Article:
Other avenues open for family of Collins Khosa to get justice, court hears

06 May 2020 - 15:09 By Ernest Mabuza
Soldiers allegedly killed Collins Khosa for drinking beer in his own yard. The high court in Pretoria is hearing an application by his family.
Soldiers allegedly killed Collins Khosa for drinking beer in his own yard. The high court in Pretoria is hearing an application by his family.

Defence minister Nosiviwe Mapisa-Nqakula says the family of Alexandra resident Collins Khosa have other remedies available to ensure the investigation into his death is dealt with timeously.

Khosa, 41, died after an altercation with soldiers and Johannesburg metro police at his home in Alexandra on April 10.

His family have approached the high court in Pretoria seeking to have the soldiers and metro police who were there disarmed and suspended.

They also want Mapisa-Nqakula and police minister Bheki Cele to develop and publish a code of conduct and operational procedures for soldiers and police deployed during the state of disaster. And they want an order compelling the state to establish a freely accessible mechanism for civilians to report allegations of torture or cruel, inhuman or degrading treatment committed by the police, army and metro police during the state of disaster.

The Khosa family's lawyer Tembeka Ngcukaitobi, argued for the family when the case began on Tuesday.

When the matter resumed on Wednesday, Ngwako Maenetje, the lawyer for the defence minister, secretary for defence and chief of the SANDF, opposed all but one of the orders sought by the family.

Maenetje said the family wanted investigations into complaints about the conduct of the SANDF done promptly and impartially.

“They have a suitable alternative remedy in this regard. They must lodge the complaints they have with the relevant institutions tasked with the constitutional and statutory mandate to investigate their complaints,” he said.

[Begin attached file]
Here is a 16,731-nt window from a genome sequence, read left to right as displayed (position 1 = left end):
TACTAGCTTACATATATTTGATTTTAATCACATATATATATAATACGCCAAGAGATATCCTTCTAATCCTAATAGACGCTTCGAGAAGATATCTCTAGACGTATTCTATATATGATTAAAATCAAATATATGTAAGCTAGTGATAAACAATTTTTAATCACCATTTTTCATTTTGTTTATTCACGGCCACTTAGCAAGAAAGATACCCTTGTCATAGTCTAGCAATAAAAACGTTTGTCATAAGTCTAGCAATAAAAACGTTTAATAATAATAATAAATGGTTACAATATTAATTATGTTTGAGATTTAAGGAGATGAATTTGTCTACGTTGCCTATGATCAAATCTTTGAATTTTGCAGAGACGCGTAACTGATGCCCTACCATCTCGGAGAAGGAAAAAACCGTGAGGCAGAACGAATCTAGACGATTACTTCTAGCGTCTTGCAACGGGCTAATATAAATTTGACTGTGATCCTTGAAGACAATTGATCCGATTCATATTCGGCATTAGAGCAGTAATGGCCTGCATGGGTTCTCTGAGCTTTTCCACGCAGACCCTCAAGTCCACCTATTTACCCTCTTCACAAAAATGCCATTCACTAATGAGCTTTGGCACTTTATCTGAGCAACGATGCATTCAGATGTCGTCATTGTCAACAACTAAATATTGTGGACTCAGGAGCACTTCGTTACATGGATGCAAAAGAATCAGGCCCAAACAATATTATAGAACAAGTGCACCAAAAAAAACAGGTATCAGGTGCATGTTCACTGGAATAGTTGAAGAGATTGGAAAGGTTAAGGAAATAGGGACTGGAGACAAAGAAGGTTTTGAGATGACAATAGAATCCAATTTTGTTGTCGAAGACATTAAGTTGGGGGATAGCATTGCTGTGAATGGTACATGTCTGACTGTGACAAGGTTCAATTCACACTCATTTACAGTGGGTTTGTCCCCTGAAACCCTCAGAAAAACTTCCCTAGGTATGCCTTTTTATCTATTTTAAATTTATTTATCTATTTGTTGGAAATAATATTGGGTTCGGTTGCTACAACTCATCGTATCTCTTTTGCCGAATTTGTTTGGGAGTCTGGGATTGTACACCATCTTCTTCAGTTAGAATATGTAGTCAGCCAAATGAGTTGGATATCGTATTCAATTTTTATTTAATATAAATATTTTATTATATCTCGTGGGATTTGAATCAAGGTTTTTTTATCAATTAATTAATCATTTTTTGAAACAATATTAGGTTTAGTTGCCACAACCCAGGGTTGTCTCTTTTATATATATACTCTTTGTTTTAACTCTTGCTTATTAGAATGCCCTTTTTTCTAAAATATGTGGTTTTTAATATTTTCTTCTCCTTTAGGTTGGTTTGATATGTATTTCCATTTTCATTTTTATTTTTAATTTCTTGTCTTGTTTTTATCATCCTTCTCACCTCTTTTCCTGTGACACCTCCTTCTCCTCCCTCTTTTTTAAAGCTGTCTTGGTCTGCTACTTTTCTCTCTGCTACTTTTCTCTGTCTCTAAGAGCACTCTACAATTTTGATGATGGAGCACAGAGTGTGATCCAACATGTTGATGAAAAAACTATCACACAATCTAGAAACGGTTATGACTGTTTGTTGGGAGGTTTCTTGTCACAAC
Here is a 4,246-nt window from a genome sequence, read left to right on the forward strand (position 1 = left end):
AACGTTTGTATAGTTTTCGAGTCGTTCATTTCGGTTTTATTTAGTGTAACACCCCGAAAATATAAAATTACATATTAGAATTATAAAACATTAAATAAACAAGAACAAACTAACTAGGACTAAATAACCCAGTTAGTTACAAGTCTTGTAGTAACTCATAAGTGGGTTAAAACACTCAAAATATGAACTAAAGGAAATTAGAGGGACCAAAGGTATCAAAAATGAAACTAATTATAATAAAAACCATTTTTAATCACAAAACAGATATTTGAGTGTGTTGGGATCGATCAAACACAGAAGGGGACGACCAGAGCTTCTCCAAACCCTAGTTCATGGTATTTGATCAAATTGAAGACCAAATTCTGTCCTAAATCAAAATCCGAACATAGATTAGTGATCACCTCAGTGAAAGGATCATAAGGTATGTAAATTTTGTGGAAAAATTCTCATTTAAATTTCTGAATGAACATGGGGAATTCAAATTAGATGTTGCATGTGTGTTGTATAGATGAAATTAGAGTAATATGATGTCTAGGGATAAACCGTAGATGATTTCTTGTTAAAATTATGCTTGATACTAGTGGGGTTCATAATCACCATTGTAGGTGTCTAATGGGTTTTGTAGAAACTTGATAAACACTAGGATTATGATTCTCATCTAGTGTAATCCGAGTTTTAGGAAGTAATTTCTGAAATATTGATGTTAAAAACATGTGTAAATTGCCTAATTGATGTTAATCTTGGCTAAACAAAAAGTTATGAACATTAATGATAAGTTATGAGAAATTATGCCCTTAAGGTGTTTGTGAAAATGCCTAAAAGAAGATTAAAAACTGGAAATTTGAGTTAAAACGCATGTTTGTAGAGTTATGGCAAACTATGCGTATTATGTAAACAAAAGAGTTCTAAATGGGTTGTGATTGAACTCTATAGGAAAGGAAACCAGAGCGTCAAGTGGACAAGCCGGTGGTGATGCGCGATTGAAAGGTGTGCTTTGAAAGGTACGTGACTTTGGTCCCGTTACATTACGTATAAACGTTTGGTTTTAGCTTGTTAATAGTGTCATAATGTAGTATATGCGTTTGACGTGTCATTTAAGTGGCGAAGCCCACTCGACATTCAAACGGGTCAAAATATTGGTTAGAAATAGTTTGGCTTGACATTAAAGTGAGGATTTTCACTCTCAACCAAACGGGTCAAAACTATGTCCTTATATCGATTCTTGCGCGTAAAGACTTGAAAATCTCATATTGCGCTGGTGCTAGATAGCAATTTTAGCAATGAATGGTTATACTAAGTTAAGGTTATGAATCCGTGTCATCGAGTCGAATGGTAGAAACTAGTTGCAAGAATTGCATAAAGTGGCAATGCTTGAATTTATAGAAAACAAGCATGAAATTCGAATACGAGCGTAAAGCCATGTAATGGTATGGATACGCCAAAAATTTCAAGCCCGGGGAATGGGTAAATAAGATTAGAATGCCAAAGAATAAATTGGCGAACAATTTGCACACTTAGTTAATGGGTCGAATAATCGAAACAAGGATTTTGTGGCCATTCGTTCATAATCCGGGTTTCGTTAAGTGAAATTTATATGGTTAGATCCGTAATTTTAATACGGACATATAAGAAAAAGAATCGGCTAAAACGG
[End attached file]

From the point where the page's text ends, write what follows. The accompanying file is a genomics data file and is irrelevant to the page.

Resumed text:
He said investigations regarding the death of Khosa were under way and had not yet been finalised, adding that if the family remained aggrieved by the conduct of such investigations, they could approach the court for a remedy.

“It is not appropriate relief to seek the replacement of the statutory bodies for purposes of the investigations to be conducted,” he said.

Maenetje said it was up to the court's discretion to rule on another order that the family sought. They want the court to order that during the lockdown everyone in SA is entitled to a number of rights that cannot be suspended, even during states of emergency.

These are the right to human dignity, the right to life, the right not to be tortured and the right not to be treated or punished in a cruel, inhuman or degrading way.

Judge Hans Fabricius, who was hearing the application, suggested to Maenetje that granting this order could go some way in re-establishing the trust between the people and the government.

The judge said the order cannot harm any of the state respondents.

“I fully understand the context. It is ultimately a matter of discretion for the court. What my lord is suggesting could be appropriate,” said Maenetje.

Mike Bofilatos, the lawyer for the police minister and national police commissioner, also opposed the orders sought by the family.

He said the police watchdog, the Independent Police Investigative Directorate (Ipid), had an obligation to deal with all cases of misconduct by the police.

Bofilatos said if the family had a real complaint regarding the effectiveness of Ipid or the military ombud, the family ought to have approached the court for orders compelling these bodies to complete their investigations.

The application continues.